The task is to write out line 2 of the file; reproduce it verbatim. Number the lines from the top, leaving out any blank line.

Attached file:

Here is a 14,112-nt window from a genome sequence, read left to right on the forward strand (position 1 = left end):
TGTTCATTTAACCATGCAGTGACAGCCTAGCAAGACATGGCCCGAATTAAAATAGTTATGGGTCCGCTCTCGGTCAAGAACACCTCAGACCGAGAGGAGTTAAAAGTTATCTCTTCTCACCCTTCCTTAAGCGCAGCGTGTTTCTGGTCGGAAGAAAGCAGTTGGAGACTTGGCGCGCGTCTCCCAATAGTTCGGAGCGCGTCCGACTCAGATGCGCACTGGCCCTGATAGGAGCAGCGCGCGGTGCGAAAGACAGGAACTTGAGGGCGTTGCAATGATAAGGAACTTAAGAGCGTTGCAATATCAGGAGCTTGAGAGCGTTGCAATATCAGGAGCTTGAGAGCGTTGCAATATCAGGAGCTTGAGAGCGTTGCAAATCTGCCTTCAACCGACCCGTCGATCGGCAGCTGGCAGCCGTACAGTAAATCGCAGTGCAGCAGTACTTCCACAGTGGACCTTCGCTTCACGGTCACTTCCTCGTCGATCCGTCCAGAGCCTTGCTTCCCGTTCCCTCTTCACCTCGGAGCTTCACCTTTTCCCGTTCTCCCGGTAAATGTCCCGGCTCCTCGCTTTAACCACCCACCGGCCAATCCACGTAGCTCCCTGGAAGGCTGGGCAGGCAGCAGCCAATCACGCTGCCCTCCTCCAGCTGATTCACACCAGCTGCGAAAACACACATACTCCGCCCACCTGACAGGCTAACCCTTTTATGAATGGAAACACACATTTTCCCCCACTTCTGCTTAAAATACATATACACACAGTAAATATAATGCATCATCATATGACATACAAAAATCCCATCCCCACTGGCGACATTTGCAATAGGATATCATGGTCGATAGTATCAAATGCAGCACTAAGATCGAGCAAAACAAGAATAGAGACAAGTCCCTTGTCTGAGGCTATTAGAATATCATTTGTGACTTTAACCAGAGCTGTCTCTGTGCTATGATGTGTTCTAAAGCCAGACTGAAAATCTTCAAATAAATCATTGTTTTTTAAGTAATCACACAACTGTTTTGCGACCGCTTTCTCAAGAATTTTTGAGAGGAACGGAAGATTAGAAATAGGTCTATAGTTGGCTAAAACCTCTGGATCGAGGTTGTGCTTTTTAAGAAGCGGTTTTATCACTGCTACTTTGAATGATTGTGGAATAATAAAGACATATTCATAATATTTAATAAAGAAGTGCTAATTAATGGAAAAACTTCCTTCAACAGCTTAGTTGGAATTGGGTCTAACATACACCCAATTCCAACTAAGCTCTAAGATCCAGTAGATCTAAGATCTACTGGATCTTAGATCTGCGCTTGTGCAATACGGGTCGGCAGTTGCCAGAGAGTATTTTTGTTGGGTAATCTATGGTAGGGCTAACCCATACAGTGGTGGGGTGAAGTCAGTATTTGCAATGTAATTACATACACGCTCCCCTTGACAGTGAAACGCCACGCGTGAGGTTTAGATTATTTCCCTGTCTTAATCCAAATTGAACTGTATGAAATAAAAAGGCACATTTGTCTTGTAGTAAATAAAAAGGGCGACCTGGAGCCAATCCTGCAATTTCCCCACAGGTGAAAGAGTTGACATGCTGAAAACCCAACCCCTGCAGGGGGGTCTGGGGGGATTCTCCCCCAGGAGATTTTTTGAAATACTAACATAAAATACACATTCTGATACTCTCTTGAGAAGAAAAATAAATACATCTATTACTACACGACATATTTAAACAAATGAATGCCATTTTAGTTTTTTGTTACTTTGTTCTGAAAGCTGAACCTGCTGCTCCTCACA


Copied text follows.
TGTTCATTTAACCATGCAGTGACAGCCTAGCAAGACATGGCCCGAATTAAAATAGTTATGGGTCCGCTCTCGGTCAAGAACACCTCAGACCGAGAGGAGTTAAAAGTTATCTCTTCTCACCCTTCCTTAAGCGCAGCGTGTTTCTGGTCGGAAGAAAGCAGTTGGAGACTTGGCGCGCGTCTCCCAATAGTTCGGAGCGCGTCCGACTCAGATGCGCACTGGCCCTGATAGGAGCAGCGCGCGGTGCGAAAGACAGGAACTTGAGGGCGTTGCAATGATAAGGAACTTAAGAGCGTTGCAATATCAGGAGCTTGAGAGCGTTGCAATATCAGGAGCTTGAGAGCGTTGCAATATCAGGAGCTTGAGAGCGTTGCAAATCTGCCTTCAACCGACCCGTCGATCGGCAGCTGGCAGCCGTACAGTAAATCGCAGTGCAGCAGTACTTCCACAGTGGACCTTCGCTTCACGGTCACTTCCTCGTCGATCCGTCCAGAGCCTTGCTTCCCGTTCCCTCTTCACCTCGGAGCTTCACCTTTTCCCGTTCTCCCGGTAAATGTCCCGGCTCCTCGCTTTAACCACCCACCGGCCAATCCACGTAGCTCCCTGGAAGGCTGGGCAGGCAGCAGCCAATCACGCTGCCCTCCTCCAGCTGATTCACACCAGCTGCGAAAACACACATACTCCGCCCACCTGACAGGCTAACCCTTTTATGAATGGAAACACACATTTTCCCCCACTTCTGCTTAAAATACATATACACACAGTAAATATAATGCATCATCATATGACATACAAAAATCCCATCCCCACTGGCGACATTTGCAATAGGATATCATGGTCGATAGTATCAAATGCAGCACTAAGATCGAGCAAAACAAGAATAGAGACAAGTCCCTTGTCTGAGGCTATTAGAATATCATTTGTGACTTTAACCAGAGCTGTCTCTGTGCTATGATGTGTTCTAAAGCCAGACTGAAAATCTTCAAATAAATCATTGTTTTTTAAGTAATCACACAACTGTTTTGCGACCGCTTTCTCAAGAATTTTTGAGAGGAACGGAAGATTAGAAATAGGTCTATAGTTGGCTAAAACCTCTGGATCGAGGTTGTGCTTTTTAAGAAGCGGTTTTATCACTGCTACTTTGAATGATTGTGGAATAATAAAGACATATTCATAATATTTAATAAAGAAGTGCTAATTAATGGAAAAACTTCCTTCAACAGCTTAGTTGGAATTGGGTCTAACATACACCCAATTCCAACTAAGCTCTAAGATCCAGTAGATCTAAGATCTACTGGATCTTAGATCTGCGCTTGTGCAATACGGGTCGGCAGTTGCCAGAGAGTATTTTTGTTGGGTAATCTATGGTAGGGCTAACCCATACAGTGGTGGGGTGAAGTCAGTATTTGCAATGTAATTACATACACGCTCCCCTTGACAGTGAAACGCCACGCGTGAGGTTTAGATTATTTCCCTGTCTTAATCCAAATTGAACTGTATGAAATAAAAAGGCACATTTGTCTTGTAGTAAATAAAAAGGGCGACCTGGAGCCAATCCTGCAATTTCCCCACAGGTGAAAGAGTTGACATGCTGAAAACCCAACCCCTGCAGGGGGGTCTGGGGGGATTCTCCCCCAGGAGATTTTTTGAAATACTAACATAAAATACACATTCTGATACTCTCTTGAGAAGAAAAATAAATACATCTATTACTACACGACATATTTAAACAAATGAATGCCATTTTAGTTTTTTGTTACTTTGTTCTGAAAGCTGAACCTGCTGCTCCTCACA